- Apple Inc.’s ad tracking is the target of two complaints to Spanish and German authorities by a privacy advocate whose earlier legal battles are forcing Facebook Inc. to change the way it transfers data. Noyb, a group founded by privacy activist Max Schrems, is accusing Apple of unlawfully installing so-called identification for advertisers on its devices. The service helps Apple and apps track users’ behavior and their consumption preferences without their consent, the group said. “With our complaints we want to enforce a simple principle: trackers are illegal, unless a user freely consents,” Noyb lawyer Stefano Rossetti said in a statement on Monday. “Smartphones are the most intimate device for most people and they must be tracker-free by default.”
- With new restrictions and Brexit threatening to push the U.K. back into recession, the economy is probably more than a year away from recouping the staggering losses inflicted by the coronavirus. In broad terms, no sector has escaped the carnage. Economic output is still almost 10% below pre-pandemic levels, 800,000 fewer employees are on payrolls and the government is borrowing on a scale not seen in peacetime in a bid to avert mass unemployment and keep struggling businesses afloat. Beneath the surface, however, sharply diverging fortunes can be perceived. The housing market is enjoying its best run for years, buoyed by government stimulus and pent-up demand. Retail sales are at an all-time high. Job cuts, meanwhile, have fallen hardest on young people seeking a foothold in the labor market.
- Didi Chuxing will begin rolling out an electric vehicle developed with BYD Co. to its drivers in coming months, aiming to reduce costs throughout the world’s largest ride-hailing network. The D1, the first model to have been built with ride-hailing in mind, will ship to the startup’s leasing partners across several Chinese cities, according to Didi. Made by BYD, in which Warren Buffett’s Berkshire Hathaway Inc. is the largest shareholder, the vehicle has power sliding doors and a driver-assistance system. Didi flagged as early as 2018 its intention to team up with car manufacturers to produce customized EVs for its ride-hailing service. The Chinese company that defeated Uber Technologies Inc. in China is hoping the EVs present a more efficient option than traditional fuel-guzzlers. It already hosts about a million electric vehicles, which can take advantage of a growing nationwide charging network, and operates as many as 60 million rides every day.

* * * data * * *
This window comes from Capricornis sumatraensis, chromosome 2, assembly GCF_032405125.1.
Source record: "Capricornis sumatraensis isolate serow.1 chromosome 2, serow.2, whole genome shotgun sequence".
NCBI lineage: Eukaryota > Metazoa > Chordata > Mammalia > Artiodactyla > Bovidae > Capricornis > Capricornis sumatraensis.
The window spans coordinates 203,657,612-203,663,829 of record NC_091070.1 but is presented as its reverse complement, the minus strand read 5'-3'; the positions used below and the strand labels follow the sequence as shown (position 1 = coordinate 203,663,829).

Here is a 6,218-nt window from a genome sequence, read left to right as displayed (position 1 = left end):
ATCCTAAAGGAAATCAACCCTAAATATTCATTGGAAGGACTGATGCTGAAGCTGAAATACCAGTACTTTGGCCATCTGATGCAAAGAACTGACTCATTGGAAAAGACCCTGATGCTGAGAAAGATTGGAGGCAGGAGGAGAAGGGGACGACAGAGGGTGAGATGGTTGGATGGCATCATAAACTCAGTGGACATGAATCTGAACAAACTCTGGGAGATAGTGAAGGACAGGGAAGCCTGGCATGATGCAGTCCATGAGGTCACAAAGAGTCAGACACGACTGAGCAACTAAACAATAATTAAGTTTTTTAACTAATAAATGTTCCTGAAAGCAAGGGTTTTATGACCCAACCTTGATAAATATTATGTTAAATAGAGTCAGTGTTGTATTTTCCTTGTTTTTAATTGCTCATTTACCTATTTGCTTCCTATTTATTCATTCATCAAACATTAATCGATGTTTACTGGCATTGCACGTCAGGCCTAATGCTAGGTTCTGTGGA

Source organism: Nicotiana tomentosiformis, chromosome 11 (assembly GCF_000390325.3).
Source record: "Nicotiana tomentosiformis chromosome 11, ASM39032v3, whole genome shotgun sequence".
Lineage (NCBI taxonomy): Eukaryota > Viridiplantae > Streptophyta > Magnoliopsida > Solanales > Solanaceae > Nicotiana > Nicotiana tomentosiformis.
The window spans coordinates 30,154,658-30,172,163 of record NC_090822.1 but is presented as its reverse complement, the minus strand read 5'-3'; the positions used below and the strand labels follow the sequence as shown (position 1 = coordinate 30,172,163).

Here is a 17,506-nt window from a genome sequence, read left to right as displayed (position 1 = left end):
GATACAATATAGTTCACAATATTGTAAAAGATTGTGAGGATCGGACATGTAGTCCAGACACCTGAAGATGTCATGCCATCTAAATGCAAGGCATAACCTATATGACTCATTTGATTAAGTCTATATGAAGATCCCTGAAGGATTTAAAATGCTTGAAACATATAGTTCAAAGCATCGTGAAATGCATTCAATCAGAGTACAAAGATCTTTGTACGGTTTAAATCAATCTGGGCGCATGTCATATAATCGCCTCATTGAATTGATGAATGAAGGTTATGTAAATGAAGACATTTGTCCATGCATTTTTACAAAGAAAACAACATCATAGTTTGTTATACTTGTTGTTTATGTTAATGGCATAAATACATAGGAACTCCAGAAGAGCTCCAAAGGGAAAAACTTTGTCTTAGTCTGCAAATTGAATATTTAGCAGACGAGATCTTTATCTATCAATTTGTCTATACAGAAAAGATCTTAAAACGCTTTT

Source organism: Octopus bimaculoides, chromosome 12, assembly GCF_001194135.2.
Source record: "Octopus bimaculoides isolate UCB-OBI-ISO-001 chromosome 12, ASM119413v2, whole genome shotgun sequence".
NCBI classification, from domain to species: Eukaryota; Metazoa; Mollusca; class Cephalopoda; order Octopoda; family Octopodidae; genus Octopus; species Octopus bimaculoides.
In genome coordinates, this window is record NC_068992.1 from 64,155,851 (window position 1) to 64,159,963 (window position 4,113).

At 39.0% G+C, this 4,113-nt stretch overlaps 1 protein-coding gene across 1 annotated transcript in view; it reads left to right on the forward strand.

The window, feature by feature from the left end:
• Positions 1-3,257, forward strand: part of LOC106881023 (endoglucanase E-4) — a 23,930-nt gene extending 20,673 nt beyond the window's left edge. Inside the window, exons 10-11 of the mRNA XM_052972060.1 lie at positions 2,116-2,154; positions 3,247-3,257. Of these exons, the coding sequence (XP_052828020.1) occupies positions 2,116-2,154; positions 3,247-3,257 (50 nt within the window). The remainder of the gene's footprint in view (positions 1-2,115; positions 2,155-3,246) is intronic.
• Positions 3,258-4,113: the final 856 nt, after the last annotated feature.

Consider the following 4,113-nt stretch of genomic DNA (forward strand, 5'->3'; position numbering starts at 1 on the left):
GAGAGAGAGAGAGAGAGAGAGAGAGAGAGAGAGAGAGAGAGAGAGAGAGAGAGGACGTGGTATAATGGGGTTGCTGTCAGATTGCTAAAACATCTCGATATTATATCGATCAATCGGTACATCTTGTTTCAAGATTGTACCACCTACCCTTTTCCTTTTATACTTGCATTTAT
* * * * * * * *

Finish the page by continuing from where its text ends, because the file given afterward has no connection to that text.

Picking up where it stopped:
- Japan and the International Olympic Committee are looking to have spectators attend next July’s Tokyo Games after putting together a raft of safety measures for the games, one of the biggest global events to be pushed back due to the coronavirus pandemic. IOC President Thomas Bach said after a meeting in Tokyo on Monday with Prime Minister Yoshihide Suga that the two sides were compiling a “huge toolbox” to counter the pandemic and the IOC would make great efforts to have participants and spectators vaccinated before arrival — if a vaccine was available by then. The IOC would collaborate with National Olympic Committees on vaccine for athletes and take on some of the costs, he said in a separate briefing. Vaccination won’t be a requirement for participants, he also said. “At the appropriate time, we will be able to take the right tools out of this toolbox and apply them in order to ensure a safe environment for all participants in the games,” Bach told reporters at the prime minister’s residence. “This makes us also very, very confident that we can have spectators in the Olympic stadia next year and that the spectators will enjoy a safe environment.”
- U.S. universities experienced the biggest enrollment drop among international students in 16 years, even before Covid-19 ravaged the globe — a sign of how the Trump administration’s immigration policies have hurt American higher education. Attendance slid 1.8% in the 2019-20 academic year to 1.08 million, according to the Open Doors report released Monday by the nonprofit Institute of International Education. That’s the third-biggest drop in the report’s almost 70-year history. “This is largely driven by the unwelcoming message” from the federal government under President Donald Trump, said Donald Heller, professor of education at the University of San Francisco.
- China’s economic rebound gathered pace in October, cementing the nation’s status as the only major economy tipped to grow this year. While the U.S. and Europe grapple with a resurgence in coronavirus infections, China’s early control of the pandemic means its economic recovery is expected to accelerate through the end of the year as consumers spend more. An export boom on the back of global demand for medical equipment and work-from-home electronics is also expected to sustain the momentum. Industrial output rose 6.9% in October from a year earlier, the National Bureau of Statistics said Monday, higher than the 6.7% median estimate in a Bloomberg survey of economists. Retail sales growth accelerated to 4.3% from 3.3% in September, though missing expectations for a 5% increase.
*All sources from Bloomberg unless otherwise specified